4. The field programmable gate array architecture of claim 3 wherein said first data bus width is eight bits and said second data bus width is four bits.
5. The field programmable gate array architecture of claim 1 wherein one of said control inputs of said random access memory blocks is a write clock input polarity control input having two states, a first state in which write operations are initiated on a rising edge of a write clock input to said random access memory blocks and a second state in which write operations are initiated on a falling edge of said write clock input.
6. The field programmable gate array architecture of claim 1 wherein said random access memory blocks include a block enable input for enabling said random access memory blocks and wherein one of said control inputs of said random access memory blocks is a block enable input polarity control input having two states, a first state in which said random access memory blocks are enabled by a logic high signal on said block enable input to said random access memory blocks and a second state in which said random access memory blocks are enabled by a logic low signal on said block enable input.
7. The field programmable gate array architecture of claim 1 wherein said random access memory blocks include read address latches and read data output latches, each of said read address latches and read data output latches having a transparent state and a latched state, the transparent states and the latched states of the read address latches and read data output latches being responsive to opposite logic states of a read clock input to said random access memory blocks.
8. A field programmable gate array architecture comprising:
a plurality of horizontal routing channels each including a plurality of interconnect conductors, some of said interconnect conductors segmented by user-programmable interconnect elements;
a plurality of vertical routing channels each including a plurality of interconnect conductors forming intersections with interconnect conductors in said horizontal routing channels, some of said interconnect conductors segmented by user-programmable interconnect elements;
user-programmable interconnect elements connected between selected ones of said horizontal and vertical interconnect conductors at selected ones of said intersections;
an array comprising a plurality of rows and columns of logic function modules superimposed on said horizontal and vertical routing channels, each of said logic function modules having at least one input and at least one output, said at least one input and at least one output of said logic function modules connectable to ones of said interconnect conductors in either or both of said horizontal and vertical routing channels;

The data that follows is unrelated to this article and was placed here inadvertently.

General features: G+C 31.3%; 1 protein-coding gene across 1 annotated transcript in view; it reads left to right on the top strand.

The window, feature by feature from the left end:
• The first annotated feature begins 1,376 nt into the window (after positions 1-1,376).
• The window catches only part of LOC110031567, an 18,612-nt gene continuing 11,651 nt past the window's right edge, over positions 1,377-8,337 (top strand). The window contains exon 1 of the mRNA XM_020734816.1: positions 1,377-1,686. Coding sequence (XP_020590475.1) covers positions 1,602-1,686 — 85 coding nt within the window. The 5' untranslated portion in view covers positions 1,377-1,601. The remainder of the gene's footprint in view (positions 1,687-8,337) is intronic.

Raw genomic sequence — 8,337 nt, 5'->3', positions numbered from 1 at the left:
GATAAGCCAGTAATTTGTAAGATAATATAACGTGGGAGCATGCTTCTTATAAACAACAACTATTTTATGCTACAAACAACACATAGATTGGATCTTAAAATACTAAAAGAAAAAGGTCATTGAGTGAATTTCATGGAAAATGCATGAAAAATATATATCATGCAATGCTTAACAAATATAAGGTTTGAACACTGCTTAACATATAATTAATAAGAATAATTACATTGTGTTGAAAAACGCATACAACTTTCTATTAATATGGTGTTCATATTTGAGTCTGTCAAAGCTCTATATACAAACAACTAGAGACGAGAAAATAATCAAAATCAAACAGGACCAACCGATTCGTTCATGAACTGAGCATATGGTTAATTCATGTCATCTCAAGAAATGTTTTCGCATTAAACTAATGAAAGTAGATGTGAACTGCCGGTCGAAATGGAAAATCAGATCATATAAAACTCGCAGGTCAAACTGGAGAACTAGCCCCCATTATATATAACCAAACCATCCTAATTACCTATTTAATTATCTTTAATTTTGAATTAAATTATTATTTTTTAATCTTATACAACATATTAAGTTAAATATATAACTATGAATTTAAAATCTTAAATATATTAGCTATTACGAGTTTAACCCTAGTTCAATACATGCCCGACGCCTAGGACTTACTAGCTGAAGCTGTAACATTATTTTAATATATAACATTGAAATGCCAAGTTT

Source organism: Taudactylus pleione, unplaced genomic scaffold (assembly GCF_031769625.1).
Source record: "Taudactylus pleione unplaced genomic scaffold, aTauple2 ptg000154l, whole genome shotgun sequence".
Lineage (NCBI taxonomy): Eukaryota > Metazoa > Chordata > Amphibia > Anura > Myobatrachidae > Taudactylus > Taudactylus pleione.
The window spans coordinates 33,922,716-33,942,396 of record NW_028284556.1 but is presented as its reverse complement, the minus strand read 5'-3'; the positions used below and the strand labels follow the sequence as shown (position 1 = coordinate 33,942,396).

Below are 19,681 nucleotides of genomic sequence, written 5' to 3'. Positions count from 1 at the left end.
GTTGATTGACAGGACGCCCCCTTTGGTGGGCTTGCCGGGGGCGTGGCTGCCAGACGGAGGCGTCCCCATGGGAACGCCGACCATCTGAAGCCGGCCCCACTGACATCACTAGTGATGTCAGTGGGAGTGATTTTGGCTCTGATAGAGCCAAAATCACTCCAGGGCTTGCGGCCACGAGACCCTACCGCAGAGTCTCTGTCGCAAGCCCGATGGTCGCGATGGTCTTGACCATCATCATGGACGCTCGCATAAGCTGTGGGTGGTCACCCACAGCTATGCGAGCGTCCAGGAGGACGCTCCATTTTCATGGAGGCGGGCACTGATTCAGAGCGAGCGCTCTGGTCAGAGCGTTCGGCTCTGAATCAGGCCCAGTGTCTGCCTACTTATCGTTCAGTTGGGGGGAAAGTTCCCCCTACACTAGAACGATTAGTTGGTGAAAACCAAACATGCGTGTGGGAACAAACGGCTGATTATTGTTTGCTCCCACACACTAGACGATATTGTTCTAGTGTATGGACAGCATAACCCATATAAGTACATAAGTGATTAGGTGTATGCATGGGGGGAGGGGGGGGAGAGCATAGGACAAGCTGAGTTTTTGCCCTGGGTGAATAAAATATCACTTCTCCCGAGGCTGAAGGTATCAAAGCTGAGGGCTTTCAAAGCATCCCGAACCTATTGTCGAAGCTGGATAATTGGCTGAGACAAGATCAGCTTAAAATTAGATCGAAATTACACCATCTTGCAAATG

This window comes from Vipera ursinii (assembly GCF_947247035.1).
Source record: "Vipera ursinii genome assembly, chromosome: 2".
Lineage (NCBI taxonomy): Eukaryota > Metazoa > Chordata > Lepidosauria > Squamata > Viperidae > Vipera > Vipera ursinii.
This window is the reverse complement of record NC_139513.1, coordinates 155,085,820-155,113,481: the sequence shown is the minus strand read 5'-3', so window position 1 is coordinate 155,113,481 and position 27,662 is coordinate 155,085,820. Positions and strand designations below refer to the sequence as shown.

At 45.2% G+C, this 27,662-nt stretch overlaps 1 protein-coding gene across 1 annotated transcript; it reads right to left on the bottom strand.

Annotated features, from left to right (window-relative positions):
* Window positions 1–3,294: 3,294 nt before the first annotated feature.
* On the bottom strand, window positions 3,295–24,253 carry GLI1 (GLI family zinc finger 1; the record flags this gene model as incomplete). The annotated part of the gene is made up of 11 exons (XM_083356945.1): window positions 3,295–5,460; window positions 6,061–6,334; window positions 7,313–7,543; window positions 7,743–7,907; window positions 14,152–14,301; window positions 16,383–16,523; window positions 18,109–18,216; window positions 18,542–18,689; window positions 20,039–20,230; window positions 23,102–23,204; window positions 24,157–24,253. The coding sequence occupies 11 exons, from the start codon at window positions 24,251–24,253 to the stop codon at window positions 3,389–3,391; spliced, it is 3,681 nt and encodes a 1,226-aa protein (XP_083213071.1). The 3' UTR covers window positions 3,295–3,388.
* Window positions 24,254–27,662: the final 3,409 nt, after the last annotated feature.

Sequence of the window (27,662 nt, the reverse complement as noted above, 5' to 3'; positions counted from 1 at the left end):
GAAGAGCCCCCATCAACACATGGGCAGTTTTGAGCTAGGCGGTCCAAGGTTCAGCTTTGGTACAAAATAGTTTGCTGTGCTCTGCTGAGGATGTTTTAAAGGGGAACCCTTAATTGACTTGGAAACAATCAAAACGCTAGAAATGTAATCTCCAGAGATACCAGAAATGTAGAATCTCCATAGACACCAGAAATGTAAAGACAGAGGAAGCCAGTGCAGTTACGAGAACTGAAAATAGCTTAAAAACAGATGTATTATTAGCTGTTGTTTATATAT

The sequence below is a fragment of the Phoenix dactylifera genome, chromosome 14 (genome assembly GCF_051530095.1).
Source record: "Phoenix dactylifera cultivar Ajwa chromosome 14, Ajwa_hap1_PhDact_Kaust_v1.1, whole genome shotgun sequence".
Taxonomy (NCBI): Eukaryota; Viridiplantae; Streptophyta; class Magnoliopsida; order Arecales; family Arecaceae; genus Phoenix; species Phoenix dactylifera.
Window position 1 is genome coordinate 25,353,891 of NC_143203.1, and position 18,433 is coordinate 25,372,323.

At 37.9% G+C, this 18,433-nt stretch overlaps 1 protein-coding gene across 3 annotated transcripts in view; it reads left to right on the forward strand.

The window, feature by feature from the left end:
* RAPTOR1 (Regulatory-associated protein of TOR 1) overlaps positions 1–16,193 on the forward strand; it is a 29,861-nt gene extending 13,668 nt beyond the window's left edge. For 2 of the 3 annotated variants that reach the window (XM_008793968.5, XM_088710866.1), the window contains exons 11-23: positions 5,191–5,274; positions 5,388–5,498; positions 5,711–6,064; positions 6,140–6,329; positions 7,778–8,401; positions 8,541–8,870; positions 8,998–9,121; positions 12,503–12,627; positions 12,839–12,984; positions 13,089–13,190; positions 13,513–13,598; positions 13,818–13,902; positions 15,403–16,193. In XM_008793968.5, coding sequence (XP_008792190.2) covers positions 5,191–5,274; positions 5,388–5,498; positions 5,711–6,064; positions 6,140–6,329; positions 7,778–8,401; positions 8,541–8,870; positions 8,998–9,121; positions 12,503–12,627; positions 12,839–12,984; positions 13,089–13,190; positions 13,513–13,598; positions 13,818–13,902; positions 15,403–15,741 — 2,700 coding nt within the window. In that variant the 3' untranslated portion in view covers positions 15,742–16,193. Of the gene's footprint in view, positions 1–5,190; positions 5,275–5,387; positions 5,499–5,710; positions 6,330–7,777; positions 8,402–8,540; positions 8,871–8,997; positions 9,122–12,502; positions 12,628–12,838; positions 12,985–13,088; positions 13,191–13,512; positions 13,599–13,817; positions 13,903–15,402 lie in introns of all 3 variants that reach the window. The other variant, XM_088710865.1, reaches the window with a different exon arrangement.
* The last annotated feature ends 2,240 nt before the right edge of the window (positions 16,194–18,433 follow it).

at least a portion of more than one column of said array including random access memory blocks disposed in said array in place of logic function modules, said at least a portion of more than one column adjacent to at least one column of said logic function modules, each of said random access memory blocks spanning a distance of more than one row of said array such that at least one interconnect conductor in more than one horizontal routing channel passes therethrough and is connectable to adjacent logic function modules on either side thereof; each of said random access memory blocks having address inputs, control inputs, data inputs, and data outputs;
user-programmable interconnect elements connected between said address inputs, control inputs, data inputs, and data outputs of said random access memory blocks and selected ones of said interconnect conductors in said more than one horizontal routing channel passing therethrough; and
means for programming selected ones of said user-programmable interconnect conductors to connect the at least one input and at least one output of ones of said logic function modules to one another and to the address inputs, control inputs, data inputs, and data outputs of said random access memory blocks.
9. The field programmable gate array architecture of claim 8 wherein said random access memory blocks are dual ported static random access memory blocks.
10. The field programmable gate array architecture of claim 8 wherein one of said control inputs of said random access memory blocks is a mode control input for selecting between a first data bus width and a second data bus width.
11. The field programmable gate array architecture of claim 10 wherein said first data bus width is eight bits and said second data bus width is four bits.
12. The field programmable gate array architecture of claim 8 wherein one of said control inputs of said random access memory blocks is a write clock input polarity control input having two states, a first state in which write operations are initiated on a rising edge of a write clock input to said random access memory blocks and a second state in which write operations are initiated on a falling edge of said write clock input.